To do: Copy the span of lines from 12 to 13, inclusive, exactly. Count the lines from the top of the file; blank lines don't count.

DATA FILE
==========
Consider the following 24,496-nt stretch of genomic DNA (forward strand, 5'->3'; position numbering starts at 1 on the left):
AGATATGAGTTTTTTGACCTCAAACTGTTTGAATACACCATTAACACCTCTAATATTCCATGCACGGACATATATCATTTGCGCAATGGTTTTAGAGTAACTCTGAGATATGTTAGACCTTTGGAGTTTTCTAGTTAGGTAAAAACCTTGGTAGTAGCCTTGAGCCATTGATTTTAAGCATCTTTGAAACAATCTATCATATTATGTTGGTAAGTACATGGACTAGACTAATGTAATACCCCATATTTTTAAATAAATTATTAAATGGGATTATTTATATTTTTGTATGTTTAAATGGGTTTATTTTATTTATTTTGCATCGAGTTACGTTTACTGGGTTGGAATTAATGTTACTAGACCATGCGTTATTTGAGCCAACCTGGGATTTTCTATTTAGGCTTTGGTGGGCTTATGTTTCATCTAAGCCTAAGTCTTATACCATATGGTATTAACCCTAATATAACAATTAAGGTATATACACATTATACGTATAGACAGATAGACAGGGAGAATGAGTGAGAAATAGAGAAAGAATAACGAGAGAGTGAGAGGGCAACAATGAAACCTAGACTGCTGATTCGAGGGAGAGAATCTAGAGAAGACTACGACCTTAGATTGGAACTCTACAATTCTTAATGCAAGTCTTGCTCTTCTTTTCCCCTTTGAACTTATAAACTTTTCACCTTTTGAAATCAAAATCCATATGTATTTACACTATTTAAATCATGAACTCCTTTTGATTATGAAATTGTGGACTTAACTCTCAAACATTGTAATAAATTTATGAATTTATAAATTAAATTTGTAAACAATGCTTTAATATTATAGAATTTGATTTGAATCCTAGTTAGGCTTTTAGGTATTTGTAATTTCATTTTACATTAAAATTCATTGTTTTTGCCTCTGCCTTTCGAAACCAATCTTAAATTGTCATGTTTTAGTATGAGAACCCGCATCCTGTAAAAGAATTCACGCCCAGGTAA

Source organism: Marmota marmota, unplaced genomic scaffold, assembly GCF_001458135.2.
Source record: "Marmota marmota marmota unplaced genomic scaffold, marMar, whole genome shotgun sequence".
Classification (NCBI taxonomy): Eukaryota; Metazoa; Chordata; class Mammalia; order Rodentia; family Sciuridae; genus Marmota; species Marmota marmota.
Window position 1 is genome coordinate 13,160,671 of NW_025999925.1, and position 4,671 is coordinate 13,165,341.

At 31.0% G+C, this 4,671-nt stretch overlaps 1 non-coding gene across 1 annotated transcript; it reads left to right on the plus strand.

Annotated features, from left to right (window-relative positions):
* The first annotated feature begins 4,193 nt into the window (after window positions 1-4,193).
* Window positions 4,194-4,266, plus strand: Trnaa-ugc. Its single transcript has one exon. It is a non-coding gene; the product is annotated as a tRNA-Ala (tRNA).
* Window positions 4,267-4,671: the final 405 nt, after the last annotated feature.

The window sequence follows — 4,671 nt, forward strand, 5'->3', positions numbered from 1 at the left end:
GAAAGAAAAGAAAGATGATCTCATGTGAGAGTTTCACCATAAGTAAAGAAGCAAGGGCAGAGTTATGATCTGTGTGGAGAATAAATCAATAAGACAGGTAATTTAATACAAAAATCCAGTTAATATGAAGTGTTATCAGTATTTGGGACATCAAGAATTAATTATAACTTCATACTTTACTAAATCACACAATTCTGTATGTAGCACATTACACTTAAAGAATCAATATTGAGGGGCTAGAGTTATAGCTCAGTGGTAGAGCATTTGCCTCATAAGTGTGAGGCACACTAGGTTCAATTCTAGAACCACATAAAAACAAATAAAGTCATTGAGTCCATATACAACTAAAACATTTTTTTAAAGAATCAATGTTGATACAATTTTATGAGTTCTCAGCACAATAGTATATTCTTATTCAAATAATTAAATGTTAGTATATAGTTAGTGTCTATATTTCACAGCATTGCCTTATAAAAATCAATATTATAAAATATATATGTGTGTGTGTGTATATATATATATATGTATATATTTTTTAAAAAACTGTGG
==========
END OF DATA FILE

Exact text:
The window sequence follows — 4,671 nt, forward strand, 5'->3', positions numbered from 1 at the left end:
GAAAGAAAAGAAAGATGATCTCATGTGAGAGTTTCACCATAAGTAAAGAAGCAAGGGCAGAGTTATGATCTGTGTGGAGAATAAATCAATAAGACAGGTAATTTAATACAAAAATCCAGTTAATATGAAGTGTTATCAGTATTTGGGACATCAAGAATTAATTATAACTTCATACTTTACTAAATCACACAATTCTGTATGTAGCACATTACACTTAAAGAATCAATATTGAGGGGCTAGAGTTATAGCTCAGTGGTAGAGCATTTGCCTCATAAGTGTGAGGCACACTAGGTTCAATTCTAGAACCACATAAAAACAAATAAAGTCATTGAGTCCATATACAACTAAAACATTTTTTTAAAGAATCAATGTTGATACAATTTTATGAGTTCTCAGCACAATAGTATATTCTTATTCAAATAATTAAATGTTAGTATATAGTTAGTGTCTATATTTCACAGCATTGCCTTATAAAAATCAATATTATAAAATATATATGTGTGTGTGTGTATATATATATATATGTATATATTTTTTAAAAAACTGTGG